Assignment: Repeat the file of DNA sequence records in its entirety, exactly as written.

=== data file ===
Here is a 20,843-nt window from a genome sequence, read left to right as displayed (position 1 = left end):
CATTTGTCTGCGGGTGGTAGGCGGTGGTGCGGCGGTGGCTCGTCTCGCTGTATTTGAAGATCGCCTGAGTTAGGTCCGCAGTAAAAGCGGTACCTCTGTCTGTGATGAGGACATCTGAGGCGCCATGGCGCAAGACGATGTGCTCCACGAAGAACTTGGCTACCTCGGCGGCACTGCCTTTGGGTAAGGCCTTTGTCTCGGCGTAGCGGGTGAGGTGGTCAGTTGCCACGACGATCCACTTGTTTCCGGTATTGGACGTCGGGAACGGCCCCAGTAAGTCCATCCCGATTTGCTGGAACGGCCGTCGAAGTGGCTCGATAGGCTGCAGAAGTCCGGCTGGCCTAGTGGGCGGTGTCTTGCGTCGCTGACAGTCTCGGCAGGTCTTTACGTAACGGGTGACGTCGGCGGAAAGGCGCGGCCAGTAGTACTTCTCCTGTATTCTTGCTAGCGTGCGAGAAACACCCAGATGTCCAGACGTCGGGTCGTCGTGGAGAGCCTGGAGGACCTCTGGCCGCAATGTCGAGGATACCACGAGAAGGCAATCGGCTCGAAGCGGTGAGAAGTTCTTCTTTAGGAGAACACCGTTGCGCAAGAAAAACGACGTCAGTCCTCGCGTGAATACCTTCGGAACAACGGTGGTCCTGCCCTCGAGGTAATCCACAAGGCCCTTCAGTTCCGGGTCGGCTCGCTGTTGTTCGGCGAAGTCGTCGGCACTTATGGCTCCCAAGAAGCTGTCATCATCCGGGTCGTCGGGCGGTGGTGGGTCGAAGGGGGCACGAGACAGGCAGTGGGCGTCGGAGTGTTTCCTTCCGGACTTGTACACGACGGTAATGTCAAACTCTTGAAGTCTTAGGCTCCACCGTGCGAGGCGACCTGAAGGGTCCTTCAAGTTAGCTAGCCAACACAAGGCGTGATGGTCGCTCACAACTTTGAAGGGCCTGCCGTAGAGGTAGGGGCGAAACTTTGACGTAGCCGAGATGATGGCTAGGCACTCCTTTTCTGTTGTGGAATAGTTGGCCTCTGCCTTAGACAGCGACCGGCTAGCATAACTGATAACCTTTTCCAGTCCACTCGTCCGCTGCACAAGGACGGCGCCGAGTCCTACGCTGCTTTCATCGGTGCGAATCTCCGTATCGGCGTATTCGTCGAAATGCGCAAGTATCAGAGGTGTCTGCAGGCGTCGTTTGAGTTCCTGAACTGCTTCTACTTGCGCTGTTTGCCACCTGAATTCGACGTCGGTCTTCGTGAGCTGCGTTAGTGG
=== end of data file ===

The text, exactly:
Here is a 20,843-nt window from a genome sequence, read left to right as displayed (position 1 = left end):
CATTTGTCTGCGGGTGGTAGGCGGTGGTGCGGCGGTGGCTCGTCTCGCTGTATTTGAAGATCGCCTGAGTTAGGTCCGCAGTAAAAGCGGTACCTCTGTCTGTGATGAGGACATCTGAGGCGCCATGGCGCAAGACGATGTGCTCCACGAAGAACTTGGCTACCTCGGCGGCACTGCCTTTGGGTAAGGCCTTTGTCTCGGCGTAGCGGGTGAGGTGGTCAGTTGCCACGACGATCCACTTGTTTCCGGTATTGGACGTCGGGAACGGCCCCAGTAAGTCCATCCCGATTTGCTGGAACGGCCGTCGAAGTGGCTCGATAGGCTGCAGAAGTCCGGCTGGCCTAGTGGGCGGTGTCTTGCGTCGCTGACAGTCTCGGCAGGTCTTTACGTAACGGGTGACGTCGGCGGAAAGGCGCGGCCAGTAGTACTTCTCCTGTATTCTTGCTAGCGTGCGAGAAACACCCAGATGTCCAGACGTCGGGTCGTCGTGGAGAGCCTGGAGGACCTCTGGCCGCAATGTCGAGGATACCACGAGAAGGCAATCGGCTCGAAGCGGTGAGAAGTTCTTCTTTAGGAGAACACCGTTGCGCAAGAAAAACGACGTCAGTCCTCGCGTGAATACCTTCGGAACAACGGTGGTCCTGCCCTCGAGGTAATCCACAAGGCCCTTCAGTTCCGGGTCGGCTCGCTGTTGTTCGGCGAAGTCGTCGGCACTTATGGCTCCCAAGAAGCTGTCATCATCCGGGTCGTCGGGCGGTGGTGGGTCGAAGGGGGCACGAGACAGGCAGTGGGCGTCGGAGTGTTTCCTTCCGGACTTGTACACGACGGTAATGTCAAACTCTTGAAGTCTTAGGCTCCACCGTGCGAGGCGACCTGAAGGGTCCTTCAAGTTAGCTAGCCAACACAAGGCGTGATGGTCGCTCACAACTTTGAAGGGCCTGCCGTAGAGGTAGGGGCGAAACTTTGACGTAGCCGAGATGATGGCTAGGCACTCCTTTTCTGTTGTGGAATAGTTGGCCTCTGCCTTAGACAGCGACCGGCTAGCATAACTGATAACCTTTTCCAGTCCACTCGTCCGCTGCACAAGGACGGCGCCGAGTCCTACGCTGCTTTCATCGGTGCGAATCTCCGTATCGGCGTATTCGTCGAAATGCGCAAGTATCAGAGGTGTCTGCAGGCGTCGTTTGAGTTCCTGAACTGCTTCTACTTGCGCTGTTTGCCACCTGAATTCGACGTCGGTCTTCGTGAGCTGCGTTAGTGG